Ed: In the BanglaCricket forums, there was recent
discussion on a Matrix program that the BCB has been working on for their
cricketers to identify their strengths and weakness in different situations
and from different perspectives. The Bangladesh Under-19 coach, Richard McInnes
was kind enough to share his own matrix program.
I will try to explain the matrix system that I am using with the players. It
is not as complicated and mystical as many people are making it sound. It was
developed by a group of coaches in Australia about 4 or 5 years back. Throughout
this time, we have constantly been reviewing it and remodeling it for best effect.
A research project was even conducted last year to test the validity of the
questions and the rating systems. I think they were testing retest validity.
Moving forward, think of the many ways in which you, as a fan, assess a batsmen.
Some might say a player is good against pace, but poor against spin; quick between
wickets, or a poor judge of a run; is able to convert starts into hundreds or
gets starts but never goes on with the job, makes runs in second innings when
game is over, or makes big first innings scores. In essence, what we have done
is to identify many areas that contribute to each element of the game. To simplify
and classify it a little further, we have broken it down into 5 key areas:
- Performance Analysis - runs scored, partnerships, 1st
v 2nd innings runs, etc
- Technical skills - back lift, grip, balance etc.
- Tactical skills - shot selection, reading game situation,
decision making etc.
- Mental skills - concentration, body language, pain tolerance
- Physical skills - speed between wickets, endurance, ability
to bat for long periods, power, ability to hit over the top, ability to dominate
When we initially began working on it, it was aimed to quantify the many components
of each element of the game, but in reality many of the components can still
really only be evaluated subjectively. This is a weakness of this system.
However, it must be noted that the idea of the matrix system is not to compare
two players to each other and say, we will pick him because he scores more points.
I use it more for players to gain a greater understanding of their own game,
to undertake an honest assessment of their strengths and weaknesses, and over
time to strengthen their weak areas and reinforce their strengths.
It is all about accountability. If a players say that his balance when batting
is poor, and 6 months later his balance is still poor, then I have to ask questions.
Initially of myself: was what was I doing to help him? Secondly of the player:
did he do the work to improve that area? If he didn't do the work, then you
can question his desire to actually get better. Maybe he is happy with his standard.
On the other hand, if I could see the players was making an effort, than I need
to try a different technique to help him. Hopefully I would have noticed a lack
of progress earlier than 6 months.
In summary, we have broken each aspect of the game (batting, pace bowling,
spin bowling, keeping and fielding) down into those 5 areas. In total, there
are over 250 assessment criteria.
Some of you may have seen a handout that I gave at a press conference some
time back. From all of this information, you can produce a pentagonal area graph.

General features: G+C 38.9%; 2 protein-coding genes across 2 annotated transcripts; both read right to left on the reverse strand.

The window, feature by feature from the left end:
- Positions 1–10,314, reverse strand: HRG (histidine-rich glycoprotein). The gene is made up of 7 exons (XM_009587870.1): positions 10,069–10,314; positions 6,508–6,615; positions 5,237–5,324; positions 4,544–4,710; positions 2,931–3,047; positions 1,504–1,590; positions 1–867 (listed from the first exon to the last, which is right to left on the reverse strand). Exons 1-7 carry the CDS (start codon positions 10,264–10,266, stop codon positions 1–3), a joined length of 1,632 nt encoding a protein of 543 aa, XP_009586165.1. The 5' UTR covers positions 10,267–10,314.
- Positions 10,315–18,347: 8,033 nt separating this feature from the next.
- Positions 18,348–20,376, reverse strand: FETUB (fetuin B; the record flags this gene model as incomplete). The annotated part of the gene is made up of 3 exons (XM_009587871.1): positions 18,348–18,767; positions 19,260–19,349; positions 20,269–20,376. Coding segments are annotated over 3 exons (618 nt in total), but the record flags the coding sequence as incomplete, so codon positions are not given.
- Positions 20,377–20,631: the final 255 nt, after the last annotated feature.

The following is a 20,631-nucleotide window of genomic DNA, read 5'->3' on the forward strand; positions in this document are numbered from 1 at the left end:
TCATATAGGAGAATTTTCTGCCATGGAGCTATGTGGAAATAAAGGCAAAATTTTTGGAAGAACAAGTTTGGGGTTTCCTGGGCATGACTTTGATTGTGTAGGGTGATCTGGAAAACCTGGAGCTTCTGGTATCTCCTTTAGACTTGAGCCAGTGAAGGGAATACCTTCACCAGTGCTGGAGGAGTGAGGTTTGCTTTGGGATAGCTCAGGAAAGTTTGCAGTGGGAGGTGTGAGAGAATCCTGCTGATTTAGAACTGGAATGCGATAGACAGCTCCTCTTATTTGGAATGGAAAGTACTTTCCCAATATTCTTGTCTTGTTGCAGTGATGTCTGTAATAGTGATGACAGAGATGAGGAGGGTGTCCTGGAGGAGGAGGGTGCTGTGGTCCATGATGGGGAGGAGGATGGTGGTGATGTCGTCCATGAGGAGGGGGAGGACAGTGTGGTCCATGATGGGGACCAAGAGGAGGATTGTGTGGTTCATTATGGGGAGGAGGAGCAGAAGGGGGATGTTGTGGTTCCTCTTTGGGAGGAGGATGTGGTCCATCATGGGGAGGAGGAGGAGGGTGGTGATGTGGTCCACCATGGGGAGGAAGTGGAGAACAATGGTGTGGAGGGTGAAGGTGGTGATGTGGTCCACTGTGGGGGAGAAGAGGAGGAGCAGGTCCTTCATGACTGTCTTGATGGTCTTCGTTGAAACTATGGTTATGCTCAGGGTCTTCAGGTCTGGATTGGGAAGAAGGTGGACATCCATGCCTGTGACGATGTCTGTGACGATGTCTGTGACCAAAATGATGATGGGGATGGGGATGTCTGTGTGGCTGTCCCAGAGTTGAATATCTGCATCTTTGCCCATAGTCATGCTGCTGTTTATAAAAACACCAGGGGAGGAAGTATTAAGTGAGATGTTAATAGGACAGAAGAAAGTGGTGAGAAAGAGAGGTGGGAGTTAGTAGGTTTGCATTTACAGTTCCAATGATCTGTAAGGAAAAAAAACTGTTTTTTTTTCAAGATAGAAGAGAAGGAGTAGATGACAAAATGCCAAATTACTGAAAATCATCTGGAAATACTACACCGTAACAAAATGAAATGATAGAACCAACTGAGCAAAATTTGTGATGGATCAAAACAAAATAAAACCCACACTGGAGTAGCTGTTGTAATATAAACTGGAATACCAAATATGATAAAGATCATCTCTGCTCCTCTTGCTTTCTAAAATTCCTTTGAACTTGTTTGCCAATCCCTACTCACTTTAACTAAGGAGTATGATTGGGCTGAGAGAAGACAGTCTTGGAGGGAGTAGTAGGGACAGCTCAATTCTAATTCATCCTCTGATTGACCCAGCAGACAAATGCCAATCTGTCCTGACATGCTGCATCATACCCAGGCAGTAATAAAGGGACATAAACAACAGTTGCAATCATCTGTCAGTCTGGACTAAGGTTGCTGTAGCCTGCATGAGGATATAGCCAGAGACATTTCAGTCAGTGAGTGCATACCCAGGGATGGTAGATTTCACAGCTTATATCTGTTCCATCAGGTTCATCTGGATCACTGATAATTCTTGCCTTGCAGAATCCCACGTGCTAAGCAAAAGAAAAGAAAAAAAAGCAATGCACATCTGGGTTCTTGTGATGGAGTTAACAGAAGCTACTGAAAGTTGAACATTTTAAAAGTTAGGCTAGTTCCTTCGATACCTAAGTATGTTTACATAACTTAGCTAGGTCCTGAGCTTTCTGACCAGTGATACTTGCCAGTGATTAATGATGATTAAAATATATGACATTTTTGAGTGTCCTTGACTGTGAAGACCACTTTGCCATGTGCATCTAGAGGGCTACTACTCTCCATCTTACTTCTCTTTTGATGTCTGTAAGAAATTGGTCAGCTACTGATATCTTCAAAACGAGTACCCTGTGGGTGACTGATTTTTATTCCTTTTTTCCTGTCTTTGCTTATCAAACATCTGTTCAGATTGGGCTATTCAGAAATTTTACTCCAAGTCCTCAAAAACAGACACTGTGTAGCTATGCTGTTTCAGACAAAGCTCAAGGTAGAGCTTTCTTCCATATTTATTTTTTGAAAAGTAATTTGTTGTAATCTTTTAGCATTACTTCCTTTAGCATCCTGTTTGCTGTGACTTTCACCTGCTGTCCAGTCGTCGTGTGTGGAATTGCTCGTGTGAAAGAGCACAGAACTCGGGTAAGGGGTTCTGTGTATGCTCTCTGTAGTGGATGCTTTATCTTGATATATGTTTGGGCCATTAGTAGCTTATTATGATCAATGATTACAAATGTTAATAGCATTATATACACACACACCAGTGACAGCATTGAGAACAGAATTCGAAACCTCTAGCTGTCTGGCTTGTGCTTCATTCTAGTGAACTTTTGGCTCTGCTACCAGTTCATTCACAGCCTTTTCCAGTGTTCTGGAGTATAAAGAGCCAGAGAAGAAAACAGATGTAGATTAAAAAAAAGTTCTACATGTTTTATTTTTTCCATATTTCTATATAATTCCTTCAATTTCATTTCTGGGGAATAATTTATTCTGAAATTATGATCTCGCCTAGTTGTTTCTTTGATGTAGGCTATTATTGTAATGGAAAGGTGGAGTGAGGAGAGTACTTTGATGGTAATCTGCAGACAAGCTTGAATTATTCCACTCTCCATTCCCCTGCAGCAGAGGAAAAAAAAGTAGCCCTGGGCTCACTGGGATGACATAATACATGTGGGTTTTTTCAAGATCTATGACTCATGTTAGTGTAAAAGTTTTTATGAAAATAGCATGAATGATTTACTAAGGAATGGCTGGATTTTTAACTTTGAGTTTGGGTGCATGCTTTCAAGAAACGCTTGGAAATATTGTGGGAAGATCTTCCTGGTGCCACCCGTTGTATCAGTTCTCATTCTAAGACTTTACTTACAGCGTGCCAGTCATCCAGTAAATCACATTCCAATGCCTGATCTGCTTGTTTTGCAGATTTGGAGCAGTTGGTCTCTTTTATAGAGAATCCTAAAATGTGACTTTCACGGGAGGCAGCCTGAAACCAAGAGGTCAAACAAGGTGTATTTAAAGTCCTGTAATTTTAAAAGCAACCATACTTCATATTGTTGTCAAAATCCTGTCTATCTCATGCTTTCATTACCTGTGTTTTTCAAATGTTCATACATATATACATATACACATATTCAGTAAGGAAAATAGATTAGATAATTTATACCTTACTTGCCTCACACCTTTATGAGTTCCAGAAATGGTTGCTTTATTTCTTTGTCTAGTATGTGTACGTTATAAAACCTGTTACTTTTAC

The better the player the more even and the larger the size of the pentagonal
area of the graph. It does not mean that to be great player you have to be super
fit, but all the factors contribute to make the player great. An example might
be Shane Warne, who technically, tactically, mentally and performance wise is
excellent but physically he his not. At some stage in his career, he has been
good and at others not so good, but given the outstanding ability he has in
many other areas, he can carry that weakness.
Given the current status of Bangladesh cricket, we need to work on improving
as many of these areas as quickly as possible, in order to be successful sooner
rather than later. Many aspects of the game are able to be fixed simply and
quickly, such as running between wickets, fielding, throwing speed and accuracy,
fitness, strength and agility, basic technique floors. The elements that take
longer are generally the mental aspects of the game, such as decision making,
shot selection, ball selection and patience. However, if we get a lot of the
smaller simpler elements correct, we will have more mental capacity to apply
to the major decisions to be made during a game.
I hope that explains the system in a manner that you understand If you have
any questions, mail them in. As for the usage of the matrix system, I will be
using it with the squad I work with. If Dav is keen to use it with the national
team that is fine, I am more than happy to provide him with it, but that is
his decision. Coaches all have different styles.
I was once told about coaching that there are not rights and wrongs, only consequences,
and I think that is very true. There is not one perfect way to coach, but I
am working to a system that I think will get the best results in the shortest
possible time. I just had to add just cliche.
Look forward to your feedback
On another topic, I went to the BNS today, as I do quite regularly and
I see many people there watching the games and many people do say hello which
is great. I am always wondering though, if some of those people are the same
people who read these posts. If you are than come up and say hello and introduce
yourself. I don't bite, despite what some journalists might tell yo.. haha.
Unless I am running late for something, I am usually happy to talk cricket Anyway
keep up the interesting dialogue.